Antipathy to online gambling about to change?
Even though West Virginia has on various occasions proved severe opposition to the legalization of online gambling, speculations about a potential change of heart have been mounting in the state as the pressure is growing bigger with online gambling legalization bills being revised in New Jersey, California and Florida.
According to the Charleston Gazette, which reported the words of John Melton, lead legal counsel for the West Virginia Lottery Commission, the consensus remained against the concept, but there is a strong argument for the proposition that the internet represents the next major gambling frontier.
It was further stated by Melton that this issue has not yet hit the West Virginia lawmakers’ agenda. In his words: "If everybody else does it, we'd probably do it as well." Still, he wanted to warn that online betting concerns state officials looking to enforce gambling laws, as any law that is to be adopted needs to contain safety measures which will prevent underage bettors from gambling.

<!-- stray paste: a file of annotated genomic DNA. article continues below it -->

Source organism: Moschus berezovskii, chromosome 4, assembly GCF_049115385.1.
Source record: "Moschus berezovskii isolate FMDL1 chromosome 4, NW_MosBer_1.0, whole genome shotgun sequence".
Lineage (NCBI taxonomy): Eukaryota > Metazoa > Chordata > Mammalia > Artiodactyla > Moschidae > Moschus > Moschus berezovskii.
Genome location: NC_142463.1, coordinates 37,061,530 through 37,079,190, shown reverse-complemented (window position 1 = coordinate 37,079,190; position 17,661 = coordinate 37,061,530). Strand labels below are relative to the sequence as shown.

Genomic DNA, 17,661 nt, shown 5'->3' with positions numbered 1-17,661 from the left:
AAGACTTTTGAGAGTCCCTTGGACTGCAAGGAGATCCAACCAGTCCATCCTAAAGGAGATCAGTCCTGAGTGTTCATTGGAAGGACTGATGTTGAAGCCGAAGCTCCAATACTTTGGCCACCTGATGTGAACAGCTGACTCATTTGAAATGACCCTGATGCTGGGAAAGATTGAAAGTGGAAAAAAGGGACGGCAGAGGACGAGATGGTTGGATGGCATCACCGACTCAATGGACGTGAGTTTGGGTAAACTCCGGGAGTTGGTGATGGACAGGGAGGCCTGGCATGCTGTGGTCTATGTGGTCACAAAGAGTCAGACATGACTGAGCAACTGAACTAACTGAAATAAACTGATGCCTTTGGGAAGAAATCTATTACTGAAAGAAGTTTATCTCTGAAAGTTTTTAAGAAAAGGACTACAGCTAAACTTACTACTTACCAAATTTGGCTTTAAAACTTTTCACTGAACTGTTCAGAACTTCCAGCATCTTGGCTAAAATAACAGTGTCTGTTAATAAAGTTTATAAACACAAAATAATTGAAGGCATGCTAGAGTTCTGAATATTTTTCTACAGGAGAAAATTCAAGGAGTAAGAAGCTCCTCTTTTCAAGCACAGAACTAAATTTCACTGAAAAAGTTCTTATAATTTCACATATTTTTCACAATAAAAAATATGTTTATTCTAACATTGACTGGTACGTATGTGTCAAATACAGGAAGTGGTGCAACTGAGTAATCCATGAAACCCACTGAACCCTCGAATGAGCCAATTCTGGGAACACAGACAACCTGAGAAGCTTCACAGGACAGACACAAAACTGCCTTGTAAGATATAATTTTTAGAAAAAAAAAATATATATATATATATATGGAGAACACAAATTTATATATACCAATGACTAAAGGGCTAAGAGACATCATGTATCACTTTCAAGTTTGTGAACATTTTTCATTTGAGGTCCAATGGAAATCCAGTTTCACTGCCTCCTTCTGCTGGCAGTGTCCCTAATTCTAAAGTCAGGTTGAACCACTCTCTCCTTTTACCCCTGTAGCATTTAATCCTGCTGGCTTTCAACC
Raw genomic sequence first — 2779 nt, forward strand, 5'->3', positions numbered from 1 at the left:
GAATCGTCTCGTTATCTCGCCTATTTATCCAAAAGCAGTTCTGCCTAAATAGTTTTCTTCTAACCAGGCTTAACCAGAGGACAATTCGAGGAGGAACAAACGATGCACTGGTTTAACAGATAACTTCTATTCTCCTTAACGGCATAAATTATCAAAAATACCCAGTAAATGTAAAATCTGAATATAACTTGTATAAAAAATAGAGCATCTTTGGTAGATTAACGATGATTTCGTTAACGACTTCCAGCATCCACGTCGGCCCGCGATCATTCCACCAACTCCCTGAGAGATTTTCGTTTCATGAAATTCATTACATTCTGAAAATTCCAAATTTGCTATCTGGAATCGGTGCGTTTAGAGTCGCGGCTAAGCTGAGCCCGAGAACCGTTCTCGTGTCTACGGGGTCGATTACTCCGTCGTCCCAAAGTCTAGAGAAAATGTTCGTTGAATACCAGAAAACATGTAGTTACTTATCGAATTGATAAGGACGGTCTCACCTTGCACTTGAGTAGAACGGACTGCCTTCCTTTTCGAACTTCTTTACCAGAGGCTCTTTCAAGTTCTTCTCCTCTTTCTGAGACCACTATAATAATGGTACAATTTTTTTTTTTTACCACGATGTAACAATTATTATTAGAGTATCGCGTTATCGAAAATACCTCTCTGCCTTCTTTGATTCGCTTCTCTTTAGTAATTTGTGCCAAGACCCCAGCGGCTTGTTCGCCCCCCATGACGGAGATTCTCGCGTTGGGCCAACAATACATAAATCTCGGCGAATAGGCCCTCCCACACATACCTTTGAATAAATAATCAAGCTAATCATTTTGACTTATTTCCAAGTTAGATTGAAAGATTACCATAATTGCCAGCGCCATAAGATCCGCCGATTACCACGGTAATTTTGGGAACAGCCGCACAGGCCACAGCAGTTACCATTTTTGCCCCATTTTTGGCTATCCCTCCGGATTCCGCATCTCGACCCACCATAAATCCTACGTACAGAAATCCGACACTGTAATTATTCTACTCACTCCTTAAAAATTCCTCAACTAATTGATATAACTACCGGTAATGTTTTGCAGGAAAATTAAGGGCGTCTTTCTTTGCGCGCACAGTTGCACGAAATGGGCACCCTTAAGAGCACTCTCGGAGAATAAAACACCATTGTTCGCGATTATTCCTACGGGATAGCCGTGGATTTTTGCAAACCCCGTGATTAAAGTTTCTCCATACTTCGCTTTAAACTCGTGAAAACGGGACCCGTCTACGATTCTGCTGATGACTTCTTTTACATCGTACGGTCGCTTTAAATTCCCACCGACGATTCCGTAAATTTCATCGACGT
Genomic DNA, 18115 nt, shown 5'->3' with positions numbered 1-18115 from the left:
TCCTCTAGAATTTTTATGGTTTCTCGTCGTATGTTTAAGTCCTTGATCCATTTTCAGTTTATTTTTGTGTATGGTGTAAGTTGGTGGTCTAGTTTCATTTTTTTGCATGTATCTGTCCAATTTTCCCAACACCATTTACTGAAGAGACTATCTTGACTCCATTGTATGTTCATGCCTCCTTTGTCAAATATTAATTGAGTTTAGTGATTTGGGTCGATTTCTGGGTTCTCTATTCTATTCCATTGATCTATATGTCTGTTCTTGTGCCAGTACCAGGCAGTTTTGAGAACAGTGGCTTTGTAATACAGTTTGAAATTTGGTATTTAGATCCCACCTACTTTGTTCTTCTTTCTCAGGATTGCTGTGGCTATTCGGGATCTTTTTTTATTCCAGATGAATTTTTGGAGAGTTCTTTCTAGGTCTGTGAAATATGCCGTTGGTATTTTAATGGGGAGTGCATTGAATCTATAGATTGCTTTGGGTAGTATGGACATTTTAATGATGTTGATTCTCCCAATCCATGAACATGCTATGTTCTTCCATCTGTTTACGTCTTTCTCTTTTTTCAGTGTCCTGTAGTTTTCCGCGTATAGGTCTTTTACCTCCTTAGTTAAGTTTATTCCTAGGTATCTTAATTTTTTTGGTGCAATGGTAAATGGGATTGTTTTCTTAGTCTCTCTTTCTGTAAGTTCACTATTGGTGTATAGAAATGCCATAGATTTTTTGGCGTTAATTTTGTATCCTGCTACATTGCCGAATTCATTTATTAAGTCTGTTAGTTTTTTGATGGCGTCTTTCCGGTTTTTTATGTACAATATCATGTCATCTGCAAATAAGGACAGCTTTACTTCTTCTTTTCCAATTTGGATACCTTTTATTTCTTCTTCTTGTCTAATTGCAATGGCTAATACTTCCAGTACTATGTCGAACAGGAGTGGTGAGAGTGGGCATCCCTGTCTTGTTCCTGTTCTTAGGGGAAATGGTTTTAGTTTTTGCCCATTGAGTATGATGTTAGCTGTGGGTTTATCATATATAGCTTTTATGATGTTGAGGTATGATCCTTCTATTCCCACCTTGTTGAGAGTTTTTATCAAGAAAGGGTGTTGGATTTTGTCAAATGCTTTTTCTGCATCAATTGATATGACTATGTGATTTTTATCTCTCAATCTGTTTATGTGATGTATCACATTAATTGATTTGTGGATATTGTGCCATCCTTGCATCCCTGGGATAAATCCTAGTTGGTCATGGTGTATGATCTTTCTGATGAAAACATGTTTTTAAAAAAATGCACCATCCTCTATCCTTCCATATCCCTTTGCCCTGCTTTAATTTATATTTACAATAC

Vice President of Penn National Gaming, which owns Charles Town Races and its accompanying casino in Charles Town, Eric Schippers, opined that "More and more states are going to be exploring this issue," but added that the gaming system would have to remain in-state, in order to prevent someone placing online bets in Morgantown from seeing their Internet signal pass through Pennsylvania before arriving in Charleston.
He also predicted that federal regulation will probably be essential in terms of online gambling, which may in the end turn into a court competition between those who are for and against the concept. "I think there's going to be some legal action against it. I think we're going to be a passive observer of how this plays out in New Jersey before we look at other states," he explained.
The newspaper learned from Dan Adkins, vice president of Florida-based Hartman & Tyner Inc., which owns Mardi Gras Casino & Resort in Nitro, that if West Virginia approved and passed a law legalizing online gambling, he would probably jump at the chance and take advantage of Internet gaming at the casino. He still expressed certain reservations, explaining: "I don't think the technology is there, despite what people say, to make it safe. I'm not too sure it's a good idea.
"I'm not too sure the country -- let alone West Virginia -- is ready for it yet," he opined.